Welcome back the second part of our little exercise in classifying different types of spook and spectre! Now obviously the exact nature of all things ghostly is somewhat nebulous to say the least, and hence we are concentrating our efforts on examining the different types of ghost we find in folk tales and legends. There are many tales told of phantoms and apparitions, and when you look closely, clear patterns begin emerge; in the sort of stories that are recounted, and in the nature of ghosts that manifest in them.
In the first part, we saw how ghosts in folklore may be defined by who they were in life, and where they are said to haunt. And in this second set of tentative categories for all things spectral, the next question we can use to define these visitants from the spirit world is when are they said to appear. Now if you ask many folks when ghosts will appear, the first answer you will receive is Halloween night. Certainly in ages past there were assorted superstitions about divination on Halloween night (see here for details). And in popular culture - largely thanks to a highly influential poem by Robert Burns - there has long been a tradition of telling spooky tales as part of the evening's entertainments. But surprisingly, genuine folk tales of ghosts appearing on Halloween are actually somewhat thinner on the ground than you'd expect. For as I have been detailing in my annual podcasts on the origins of Halloween (see Part I here and Part II here), this day has had many other associations over the centuries and it is only relatively recently that it has become firmly associated with all things scary and supernatural.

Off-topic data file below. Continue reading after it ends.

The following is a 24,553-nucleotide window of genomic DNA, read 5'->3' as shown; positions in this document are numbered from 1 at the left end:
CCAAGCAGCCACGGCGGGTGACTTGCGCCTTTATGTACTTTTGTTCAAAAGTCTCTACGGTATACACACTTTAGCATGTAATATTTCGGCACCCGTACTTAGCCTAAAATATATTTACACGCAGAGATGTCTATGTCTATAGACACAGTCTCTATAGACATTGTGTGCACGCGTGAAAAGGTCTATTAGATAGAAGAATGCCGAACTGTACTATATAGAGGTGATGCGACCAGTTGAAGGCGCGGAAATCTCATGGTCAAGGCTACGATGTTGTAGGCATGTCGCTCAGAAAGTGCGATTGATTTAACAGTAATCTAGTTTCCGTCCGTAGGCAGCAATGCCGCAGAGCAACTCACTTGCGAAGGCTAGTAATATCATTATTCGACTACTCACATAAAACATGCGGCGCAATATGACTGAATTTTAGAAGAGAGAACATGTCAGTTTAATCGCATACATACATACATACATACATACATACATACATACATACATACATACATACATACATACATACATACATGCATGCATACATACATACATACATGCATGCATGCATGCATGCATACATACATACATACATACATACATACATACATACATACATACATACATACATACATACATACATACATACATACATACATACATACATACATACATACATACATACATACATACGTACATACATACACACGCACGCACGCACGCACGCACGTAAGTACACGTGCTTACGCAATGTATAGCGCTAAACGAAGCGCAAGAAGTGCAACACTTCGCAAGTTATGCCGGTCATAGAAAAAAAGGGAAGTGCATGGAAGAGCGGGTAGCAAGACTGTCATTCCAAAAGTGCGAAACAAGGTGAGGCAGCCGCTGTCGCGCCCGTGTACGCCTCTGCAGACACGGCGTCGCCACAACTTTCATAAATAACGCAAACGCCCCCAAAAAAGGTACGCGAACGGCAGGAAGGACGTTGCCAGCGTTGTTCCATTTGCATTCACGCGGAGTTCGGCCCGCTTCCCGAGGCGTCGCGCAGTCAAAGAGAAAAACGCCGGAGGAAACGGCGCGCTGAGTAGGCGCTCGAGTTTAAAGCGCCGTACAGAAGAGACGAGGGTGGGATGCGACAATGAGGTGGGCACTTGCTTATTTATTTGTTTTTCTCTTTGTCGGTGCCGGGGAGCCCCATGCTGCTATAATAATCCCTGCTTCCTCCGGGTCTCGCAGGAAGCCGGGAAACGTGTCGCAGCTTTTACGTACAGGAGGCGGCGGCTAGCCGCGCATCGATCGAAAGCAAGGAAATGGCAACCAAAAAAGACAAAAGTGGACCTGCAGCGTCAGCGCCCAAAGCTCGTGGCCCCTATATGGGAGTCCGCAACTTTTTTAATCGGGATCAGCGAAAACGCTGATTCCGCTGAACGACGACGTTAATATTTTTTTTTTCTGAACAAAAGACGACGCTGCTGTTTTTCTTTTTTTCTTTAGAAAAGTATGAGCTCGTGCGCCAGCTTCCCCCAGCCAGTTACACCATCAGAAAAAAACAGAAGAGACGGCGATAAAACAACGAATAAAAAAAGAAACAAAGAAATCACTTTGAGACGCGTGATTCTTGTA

However there are a range of ghosts who are said only to appear at certain notable times of the year, a group of spectres we shall dub the Calendar Observers. Now these are phantoms that often only ever make an annual appearance, specifically on one special day (or night) of the year. Now noted dates in the calendar, such as dates of old festivals, solstices and old Saint's days, are particular favourites. For example, in ages past Midsummer's Eve was said to be a time when the veil between worlds were thin, and aside from many folk tales about faery powers being abroad, there are many spectres who make an annual haunting on this night. For example, there is the legend connected to an old oak tree at Broadwater Green in Worthing, Surrey - it said that on Midsummer Night a skeletal spectre appears and dances a jig until the sun rises the next morn. Similarly, over at Long Barrow in Wiltshire, a pale hound is said to appear on this night and roam around the ancient stones.
Now according to ancient medieval legends, ghosts and goblins were allegedly forbidden from walking abroad at Christmas time, as it was the holy anniversary of Christ's birth. However judging from the numerous folk tales of spectres appearing either on Christmas Eve or on Christmas Day, it would appear that there is not a shred of truth to that legend. For Yuletide is perhaps the most popular time of the year for ghosts, favoured by a great many of Calendar Observers. To mention just a few - on Christmas Eve, the shade of Anne Boleyn haunts Hever Castle, a ghostly coach complete with a headless horseman rides up to Roos Hall in Beccles, while at Kersal Cell in Salford a ghostly monk makes his annual appearance. Furthermore according to legend, all the ghosts in the British Isles meet for an annual gathering on the night of December 21st - which is also the Winter Solstice - at the Stiper Stones in Shropshire. Given that so many will be busy making their yearly appearances in the next few days, one wonders whether this is some kind of official meeting planning haunting and manifestations for the coming year...